NYC Restaurateurs Find a New Home Upstate

These two women moved their operations from a dining capital to a farming capital.


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Soy's new spot on Main Street in Rosendale / Photo by Etsko Kizawa

 

While there have been a number of chefs and restaurateurs who have left high-profile jobs in the New York City area to open restaurants in the Hudson Valley, it is rarer to find a restaurant itself that has relocated with the same name and concept. 

Monica Byrne and her wife, Leisah Swenson — owners of Home/Made, a brunch spot and catering company that moved to Hudson after 11 years in Brooklyn — were drawn to the Valley after catering a rehearsal dinner. In 2015, they purchased a home in Ancram, and decided to transplant the restaurant two years later. “We still have a catering business and an event space in Red Hook, but didn’t want to operate two restaurants, so we moved Home/Made.” 

Etsko Kizawa, owner and chef at Soy, a Japanese restaurant serving favorites like ramen and bento boxes, moved to Rosendale (also in the summer of 2017) in search of a better home for herself and her son. Her restaurant had been open on the Lower East Side for 15 years, but it was time to leave the city for a number of reasons. “There had been so much change in the area,” she says. “I had a number of friends moving, and I had uncertainty with my lease.” 

 In Brooklyn, Byrne says there were similar catalysts behind Home/Made’s transition. “We had been in business for 12 years in Red Hook, and also saw a changing neighborhood and a lease that was coming up for renewal.” Yet she describes the vibe in Red Hook as “reminiscent of an old New England whaling village.” Surprisingly, the weekends in Hudson are busier than in Red Hook; however, the latter was a very close community, and it has taken some time to become ingrained in Hudson.

 

     

Outside Home/Made on Warren Street in Hudson / The weekend brunch spread. Photos by Leisah Swenson

 

Kizawa echoes that sentiment. “People here aren’t as fast as they were in the city to jump on a new place.” She says the winter months were “a lot harder than I thought they would be.”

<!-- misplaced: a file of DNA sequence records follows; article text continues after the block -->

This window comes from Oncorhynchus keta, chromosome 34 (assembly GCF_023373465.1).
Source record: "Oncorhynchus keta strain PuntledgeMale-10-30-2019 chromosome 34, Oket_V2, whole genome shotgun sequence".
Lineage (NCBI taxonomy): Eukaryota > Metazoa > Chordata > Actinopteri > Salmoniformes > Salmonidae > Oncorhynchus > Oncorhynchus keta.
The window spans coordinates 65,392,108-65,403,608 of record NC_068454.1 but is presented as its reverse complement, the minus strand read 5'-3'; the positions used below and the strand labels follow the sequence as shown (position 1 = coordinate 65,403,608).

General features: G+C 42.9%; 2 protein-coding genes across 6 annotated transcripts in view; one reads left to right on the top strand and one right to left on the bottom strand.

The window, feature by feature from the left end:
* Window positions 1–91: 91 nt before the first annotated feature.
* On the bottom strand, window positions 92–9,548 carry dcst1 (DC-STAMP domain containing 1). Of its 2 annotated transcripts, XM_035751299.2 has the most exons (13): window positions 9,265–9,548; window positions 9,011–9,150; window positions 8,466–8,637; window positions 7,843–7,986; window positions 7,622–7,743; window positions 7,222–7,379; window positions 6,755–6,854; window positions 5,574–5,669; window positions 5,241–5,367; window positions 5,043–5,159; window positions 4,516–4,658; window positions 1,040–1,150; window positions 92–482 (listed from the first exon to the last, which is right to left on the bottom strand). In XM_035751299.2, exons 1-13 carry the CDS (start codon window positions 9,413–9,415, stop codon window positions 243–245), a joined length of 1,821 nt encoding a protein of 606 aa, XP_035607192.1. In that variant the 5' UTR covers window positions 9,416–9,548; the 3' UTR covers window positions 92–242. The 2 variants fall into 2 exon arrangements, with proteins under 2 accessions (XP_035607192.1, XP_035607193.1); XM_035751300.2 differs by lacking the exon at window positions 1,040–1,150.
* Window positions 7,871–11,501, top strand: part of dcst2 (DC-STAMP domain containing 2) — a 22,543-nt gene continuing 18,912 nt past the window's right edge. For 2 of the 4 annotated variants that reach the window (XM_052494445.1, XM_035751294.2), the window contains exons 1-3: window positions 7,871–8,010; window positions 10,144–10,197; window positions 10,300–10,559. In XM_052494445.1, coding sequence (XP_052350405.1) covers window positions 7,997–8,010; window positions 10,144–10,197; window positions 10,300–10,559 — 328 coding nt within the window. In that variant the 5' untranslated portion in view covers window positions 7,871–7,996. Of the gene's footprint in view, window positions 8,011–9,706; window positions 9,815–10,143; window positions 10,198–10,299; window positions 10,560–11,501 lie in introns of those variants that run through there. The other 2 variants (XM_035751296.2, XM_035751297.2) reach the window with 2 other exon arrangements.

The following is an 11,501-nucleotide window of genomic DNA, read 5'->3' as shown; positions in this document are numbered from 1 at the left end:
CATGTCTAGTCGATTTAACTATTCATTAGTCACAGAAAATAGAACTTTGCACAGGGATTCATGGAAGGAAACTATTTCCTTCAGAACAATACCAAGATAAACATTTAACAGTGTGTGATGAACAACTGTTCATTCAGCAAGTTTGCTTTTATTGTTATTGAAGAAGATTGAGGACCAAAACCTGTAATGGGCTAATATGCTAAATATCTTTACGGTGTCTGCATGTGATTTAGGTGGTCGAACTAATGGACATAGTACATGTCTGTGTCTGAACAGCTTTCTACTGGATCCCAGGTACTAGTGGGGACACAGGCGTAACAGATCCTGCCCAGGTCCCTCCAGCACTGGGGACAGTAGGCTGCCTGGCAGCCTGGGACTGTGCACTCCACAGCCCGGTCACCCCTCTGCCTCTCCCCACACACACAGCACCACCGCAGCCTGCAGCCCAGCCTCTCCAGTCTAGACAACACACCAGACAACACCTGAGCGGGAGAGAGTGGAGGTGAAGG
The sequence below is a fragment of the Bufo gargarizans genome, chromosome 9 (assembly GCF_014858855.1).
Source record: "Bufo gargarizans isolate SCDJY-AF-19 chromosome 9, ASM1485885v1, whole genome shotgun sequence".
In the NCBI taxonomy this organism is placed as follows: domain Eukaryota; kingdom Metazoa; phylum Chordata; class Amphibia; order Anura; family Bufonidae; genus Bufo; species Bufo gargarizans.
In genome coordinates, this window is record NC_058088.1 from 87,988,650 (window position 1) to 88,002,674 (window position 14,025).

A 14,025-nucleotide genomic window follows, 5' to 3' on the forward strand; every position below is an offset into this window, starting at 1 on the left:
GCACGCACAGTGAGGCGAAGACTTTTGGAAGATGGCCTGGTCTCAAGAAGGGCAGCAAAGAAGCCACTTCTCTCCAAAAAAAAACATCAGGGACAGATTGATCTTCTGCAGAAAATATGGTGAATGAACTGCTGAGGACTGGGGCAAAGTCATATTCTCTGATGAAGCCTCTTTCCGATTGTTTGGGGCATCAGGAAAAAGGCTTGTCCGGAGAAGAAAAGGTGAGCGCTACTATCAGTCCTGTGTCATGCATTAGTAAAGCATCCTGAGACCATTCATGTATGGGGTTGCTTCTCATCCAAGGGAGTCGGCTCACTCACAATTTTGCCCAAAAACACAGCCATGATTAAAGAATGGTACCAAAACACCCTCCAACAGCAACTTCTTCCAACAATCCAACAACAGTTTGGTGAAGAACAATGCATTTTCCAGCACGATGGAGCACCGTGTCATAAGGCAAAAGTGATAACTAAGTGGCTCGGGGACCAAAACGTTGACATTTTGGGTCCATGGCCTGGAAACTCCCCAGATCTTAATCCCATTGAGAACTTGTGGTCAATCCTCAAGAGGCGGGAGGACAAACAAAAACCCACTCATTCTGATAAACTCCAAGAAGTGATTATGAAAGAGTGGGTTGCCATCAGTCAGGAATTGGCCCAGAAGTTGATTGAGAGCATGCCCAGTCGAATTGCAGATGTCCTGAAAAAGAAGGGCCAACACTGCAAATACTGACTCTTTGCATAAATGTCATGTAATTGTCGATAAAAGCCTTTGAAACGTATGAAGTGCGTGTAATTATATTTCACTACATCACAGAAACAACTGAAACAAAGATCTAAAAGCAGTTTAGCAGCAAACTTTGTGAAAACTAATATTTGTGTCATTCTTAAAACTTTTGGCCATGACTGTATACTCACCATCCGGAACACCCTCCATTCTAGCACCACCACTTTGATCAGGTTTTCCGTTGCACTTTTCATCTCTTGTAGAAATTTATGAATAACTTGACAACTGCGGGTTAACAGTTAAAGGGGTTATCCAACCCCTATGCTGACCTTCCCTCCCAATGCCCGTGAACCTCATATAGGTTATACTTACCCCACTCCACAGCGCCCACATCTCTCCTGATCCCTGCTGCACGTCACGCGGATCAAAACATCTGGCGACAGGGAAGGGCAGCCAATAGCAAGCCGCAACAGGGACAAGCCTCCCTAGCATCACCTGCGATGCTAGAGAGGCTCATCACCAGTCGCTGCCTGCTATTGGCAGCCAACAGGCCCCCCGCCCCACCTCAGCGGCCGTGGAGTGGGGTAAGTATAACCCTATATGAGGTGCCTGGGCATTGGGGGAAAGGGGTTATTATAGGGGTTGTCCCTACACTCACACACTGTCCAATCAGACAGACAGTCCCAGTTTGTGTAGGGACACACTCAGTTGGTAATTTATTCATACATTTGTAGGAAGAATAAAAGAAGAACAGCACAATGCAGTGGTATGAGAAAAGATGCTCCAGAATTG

Kizawa is using her bigger space in Rosendale to build business with cooking classes (which she offered in the city) and movie nights. While she isn’t offering delivery, Kizawa has found that the checks are higher, as customers spend more time dining and order drinks from the bar. 

Since Home/Made is only open for weekend brunch, Byrne didn’t note any downturn in business during the winter, although she laughingly notes that Saturdays are busier than Sundays, the inverse of what she saw in Red Hook.

“The pace in the Hudson Valley is less frantic and more civilized,” Byrne says. “I am loving it up here and have the best of both worlds as I get to go down to Red Hook for my other businesses.” 

She notes it’s easier doing business in the Hudson Valley — pointing to dealings with the health department and the convenience of having the restaurant’s farmer located across the street. “We can be more creative in our menu when we have a safety net.” Byrne aims to continue focusing on weekend service and adding evening hours. (Both she and Kizawa say it’s more challenging finding qualified staff in the Hudson Valley.)

 

 

 

Etsko Kizawa, Soy's owner and chef / Photo courtesy Etsko Kizawa

 

Soy’s move upstate means Kizawa now has to drive to Albany to get many specialty Asian items, whereas she used to be able to get on her bicycle and head to Chinatown. Many suppliers now visit her less frequently, “but my storage space is much bigger,” she says.  

With both restaurants entering their first summer, the owners admit there was a learning curve. “I would tell any restaurant owner who’s contemplating a move not to have any expectations,” says Byrne. Kizawa says that her move was a compromise. She’s “back to square one financially,” but amazed at her space and the beauty of the area. 


Get More Value in the Valley

Hey New York City restaurateurs! You might want to take a cue from your peers in Hudson and Rosendale.

Square Footage 

Home/Made
Red Hook: 700 sq ft plus a garden
Hudson: 1,000 sq ft plus a garden 

Soy 
Lower East Side: 300 sq ft including kitchen space
Rosendale: 2,000 sq ft plus kitchen space and garden 

Rent per Square Foot*

Lower East Side: $96 
Rosendale: $13.15 
Red Hook: $45
Hudson: $11

Monthly Electricity Costs 

NYC’s Con Ed: $2,670
Rosendale’s Central Hudson: $1,622.81
Hudson’s National Grid: $1,244

*Restaurant Space, under 10,000 sq. ft.; five-year average; 15-mile radius from Rosendale and Hudson


Related: Eat Al Fresco at These Hudson Valley Restaurants

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